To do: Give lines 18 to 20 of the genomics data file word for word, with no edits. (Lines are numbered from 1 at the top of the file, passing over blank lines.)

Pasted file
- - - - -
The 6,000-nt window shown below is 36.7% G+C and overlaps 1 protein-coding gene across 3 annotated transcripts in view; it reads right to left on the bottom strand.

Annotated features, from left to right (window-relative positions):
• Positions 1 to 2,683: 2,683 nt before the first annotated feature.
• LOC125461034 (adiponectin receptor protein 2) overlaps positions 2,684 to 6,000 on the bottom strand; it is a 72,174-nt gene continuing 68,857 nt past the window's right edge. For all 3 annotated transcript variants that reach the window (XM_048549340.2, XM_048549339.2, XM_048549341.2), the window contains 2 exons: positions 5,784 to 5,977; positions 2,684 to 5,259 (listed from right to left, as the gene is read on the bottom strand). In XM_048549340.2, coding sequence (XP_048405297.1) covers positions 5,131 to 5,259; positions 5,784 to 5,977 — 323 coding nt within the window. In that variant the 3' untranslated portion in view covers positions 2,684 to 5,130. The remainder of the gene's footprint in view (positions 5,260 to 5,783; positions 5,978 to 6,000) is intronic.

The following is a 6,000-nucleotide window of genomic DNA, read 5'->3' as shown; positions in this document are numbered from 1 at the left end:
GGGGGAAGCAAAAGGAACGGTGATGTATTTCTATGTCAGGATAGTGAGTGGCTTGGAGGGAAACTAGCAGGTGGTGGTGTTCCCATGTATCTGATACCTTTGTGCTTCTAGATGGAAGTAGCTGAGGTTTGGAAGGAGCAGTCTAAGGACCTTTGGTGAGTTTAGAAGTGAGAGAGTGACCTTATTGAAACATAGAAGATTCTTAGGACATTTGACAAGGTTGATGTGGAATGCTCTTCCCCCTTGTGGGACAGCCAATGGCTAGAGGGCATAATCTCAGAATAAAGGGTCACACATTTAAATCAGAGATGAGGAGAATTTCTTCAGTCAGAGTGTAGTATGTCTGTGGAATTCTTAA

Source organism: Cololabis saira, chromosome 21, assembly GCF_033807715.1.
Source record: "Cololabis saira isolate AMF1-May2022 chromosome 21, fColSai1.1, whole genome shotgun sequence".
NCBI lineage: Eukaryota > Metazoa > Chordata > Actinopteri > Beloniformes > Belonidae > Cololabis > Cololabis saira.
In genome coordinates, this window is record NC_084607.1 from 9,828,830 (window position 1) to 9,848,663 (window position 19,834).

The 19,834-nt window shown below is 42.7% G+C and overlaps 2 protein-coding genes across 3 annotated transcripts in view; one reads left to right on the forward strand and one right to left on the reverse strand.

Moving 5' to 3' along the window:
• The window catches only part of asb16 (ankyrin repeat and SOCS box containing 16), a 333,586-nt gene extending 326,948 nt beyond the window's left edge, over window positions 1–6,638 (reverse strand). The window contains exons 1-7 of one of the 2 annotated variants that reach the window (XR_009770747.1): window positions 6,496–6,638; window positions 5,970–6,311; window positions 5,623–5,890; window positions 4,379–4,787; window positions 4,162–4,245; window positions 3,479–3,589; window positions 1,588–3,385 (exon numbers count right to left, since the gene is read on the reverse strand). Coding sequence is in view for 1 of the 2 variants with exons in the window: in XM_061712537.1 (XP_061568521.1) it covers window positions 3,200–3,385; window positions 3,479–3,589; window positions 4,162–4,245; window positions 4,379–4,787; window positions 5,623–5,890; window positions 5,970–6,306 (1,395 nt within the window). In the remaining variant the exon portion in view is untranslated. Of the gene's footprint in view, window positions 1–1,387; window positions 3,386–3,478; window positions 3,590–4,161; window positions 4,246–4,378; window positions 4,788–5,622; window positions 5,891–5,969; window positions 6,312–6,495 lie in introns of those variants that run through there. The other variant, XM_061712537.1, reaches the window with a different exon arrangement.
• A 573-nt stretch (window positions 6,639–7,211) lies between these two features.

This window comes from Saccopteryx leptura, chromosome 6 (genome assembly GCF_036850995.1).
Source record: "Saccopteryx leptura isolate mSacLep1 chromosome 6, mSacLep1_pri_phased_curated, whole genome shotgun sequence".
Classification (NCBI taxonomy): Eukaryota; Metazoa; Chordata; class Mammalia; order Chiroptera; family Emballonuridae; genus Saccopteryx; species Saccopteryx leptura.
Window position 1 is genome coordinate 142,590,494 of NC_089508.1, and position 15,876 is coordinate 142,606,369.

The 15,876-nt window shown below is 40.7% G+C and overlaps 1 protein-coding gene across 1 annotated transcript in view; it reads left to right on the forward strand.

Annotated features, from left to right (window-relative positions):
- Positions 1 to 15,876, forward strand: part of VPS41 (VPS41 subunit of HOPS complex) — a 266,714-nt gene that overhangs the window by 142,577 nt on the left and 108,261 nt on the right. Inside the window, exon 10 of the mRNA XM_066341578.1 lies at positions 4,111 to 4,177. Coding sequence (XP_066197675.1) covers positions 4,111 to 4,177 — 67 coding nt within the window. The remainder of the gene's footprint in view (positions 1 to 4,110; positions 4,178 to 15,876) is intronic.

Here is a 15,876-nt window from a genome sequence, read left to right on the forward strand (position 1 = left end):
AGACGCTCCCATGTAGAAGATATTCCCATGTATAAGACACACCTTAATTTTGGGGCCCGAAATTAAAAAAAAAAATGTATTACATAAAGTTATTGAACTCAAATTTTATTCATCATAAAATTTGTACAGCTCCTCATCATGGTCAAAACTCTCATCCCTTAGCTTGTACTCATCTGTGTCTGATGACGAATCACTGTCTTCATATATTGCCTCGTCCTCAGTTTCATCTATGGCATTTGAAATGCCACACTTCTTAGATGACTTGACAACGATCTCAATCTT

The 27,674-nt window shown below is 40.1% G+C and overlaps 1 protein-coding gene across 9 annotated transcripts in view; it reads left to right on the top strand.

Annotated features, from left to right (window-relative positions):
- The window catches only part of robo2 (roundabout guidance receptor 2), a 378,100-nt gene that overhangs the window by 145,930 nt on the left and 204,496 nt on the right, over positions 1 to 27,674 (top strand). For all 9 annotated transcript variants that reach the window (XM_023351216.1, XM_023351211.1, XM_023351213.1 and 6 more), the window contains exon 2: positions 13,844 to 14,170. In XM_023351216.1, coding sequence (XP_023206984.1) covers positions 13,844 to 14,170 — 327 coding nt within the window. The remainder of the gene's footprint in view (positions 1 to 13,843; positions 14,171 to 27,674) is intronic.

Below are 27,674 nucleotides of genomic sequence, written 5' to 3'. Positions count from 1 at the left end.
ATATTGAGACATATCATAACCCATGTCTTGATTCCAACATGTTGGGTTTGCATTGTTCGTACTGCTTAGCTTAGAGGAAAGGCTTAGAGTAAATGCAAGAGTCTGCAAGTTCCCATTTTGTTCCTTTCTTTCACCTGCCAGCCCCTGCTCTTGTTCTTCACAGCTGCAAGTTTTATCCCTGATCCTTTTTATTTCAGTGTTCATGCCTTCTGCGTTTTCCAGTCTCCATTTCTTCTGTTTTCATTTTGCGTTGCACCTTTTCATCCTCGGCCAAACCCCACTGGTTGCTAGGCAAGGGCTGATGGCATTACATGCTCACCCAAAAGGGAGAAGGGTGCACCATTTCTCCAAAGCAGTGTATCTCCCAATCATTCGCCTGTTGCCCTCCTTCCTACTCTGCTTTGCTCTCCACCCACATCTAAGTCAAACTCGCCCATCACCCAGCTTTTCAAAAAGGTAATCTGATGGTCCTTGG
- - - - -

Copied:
Window position 1 is genome coordinate 142,590,494 of NC_089508.1, and position 15,876 is coordinate 142,606,369.

The 15,876-nt window shown below is 40.7% G+C and overlaps 1 protein-coding gene across 1 annotated transcript in view; it reads left to right on the forward strand.

Annotated features, from left to right (window-relative positions):